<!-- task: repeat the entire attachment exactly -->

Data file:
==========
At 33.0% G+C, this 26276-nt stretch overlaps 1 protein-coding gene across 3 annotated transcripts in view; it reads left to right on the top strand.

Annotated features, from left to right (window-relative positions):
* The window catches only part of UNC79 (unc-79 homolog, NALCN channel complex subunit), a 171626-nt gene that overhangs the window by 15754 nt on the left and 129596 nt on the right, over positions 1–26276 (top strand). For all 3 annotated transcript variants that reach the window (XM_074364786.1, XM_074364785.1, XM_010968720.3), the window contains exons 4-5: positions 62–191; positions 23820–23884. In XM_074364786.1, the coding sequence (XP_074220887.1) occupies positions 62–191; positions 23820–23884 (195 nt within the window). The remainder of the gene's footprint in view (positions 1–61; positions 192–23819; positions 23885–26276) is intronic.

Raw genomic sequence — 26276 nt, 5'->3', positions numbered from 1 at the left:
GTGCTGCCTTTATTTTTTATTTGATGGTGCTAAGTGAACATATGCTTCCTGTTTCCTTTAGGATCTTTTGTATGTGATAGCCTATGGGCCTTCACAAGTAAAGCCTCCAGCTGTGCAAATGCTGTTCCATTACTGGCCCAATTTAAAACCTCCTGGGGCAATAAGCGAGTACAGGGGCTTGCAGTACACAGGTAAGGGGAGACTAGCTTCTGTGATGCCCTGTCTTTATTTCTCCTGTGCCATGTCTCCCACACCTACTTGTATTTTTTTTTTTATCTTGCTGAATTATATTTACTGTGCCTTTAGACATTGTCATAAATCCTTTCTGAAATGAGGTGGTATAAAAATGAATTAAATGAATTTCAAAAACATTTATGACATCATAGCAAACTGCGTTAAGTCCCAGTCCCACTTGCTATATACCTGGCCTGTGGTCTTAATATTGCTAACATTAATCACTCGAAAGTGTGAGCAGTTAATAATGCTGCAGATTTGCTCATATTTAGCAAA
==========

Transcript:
At 33.0% G+C, this 26276-nt stretch overlaps 1 protein-coding gene across 3 annotated transcripts in view; it reads left to right on the top strand.

Annotated features, from left to right (window-relative positions):
* The window catches only part of UNC79 (unc-79 homolog, NALCN channel complex subunit), a 171626-nt gene that overhangs the window by 15754 nt on the left and 129596 nt on the right, over positions 1–26276 (top strand). For all 3 annotated transcript variants that reach the window (XM_074364786.1, XM_074364785.1, XM_010968720.3), the window contains exons 4-5: positions 62–191; positions 23820–23884. In XM_074364786.1, the coding sequence (XP_074220887.1) occupies positions 62–191; positions 23820–23884 (195 nt within the window). The remainder of the gene's footprint in view (positions 1–61; positions 192–23819; positions 23885–26276) is intronic.

Raw genomic sequence — 26276 nt, 5'->3', positions numbered from 1 at the left:
GTGCTGCCTTTATTTTTTATTTGATGGTGCTAAGTGAACATATGCTTCCTGTTTCCTTTAGGATCTTTTGTATGTGATAGCCTATGGGCCTTCACAAGTAAAGCCTCCAGCTGTGCAAATGCTGTTCCATTACTGGCCCAATTTAAAACCTCCTGGGGCAATAAGCGAGTACAGGGGCTTGCAGTACACAGGTAAGGGGAGACTAGCTTCTGTGATGCCCTGTCTTTATTTCTCCTGTGCCATGTCTCCCACACCTACTTGTATTTTTTTTTTTATCTTGCTGAATTATATTTACTGTGCCTTTAGACATTGTCATAAATCCTTTCTGAAATGAGGTGGTATAAAAATGAATTAAATGAATTTCAAAAACATTTATGACATCATAGCAAACTGCGTTAAGTCCCAGTCCCACTTGCTATATACCTGGCCTGTGGTCTTAATATTGCTAACATTAATCACTCGAAAGTGTGAGCAGTTAATAATGCTGCAGATTTGCTCATATTTAGCAAA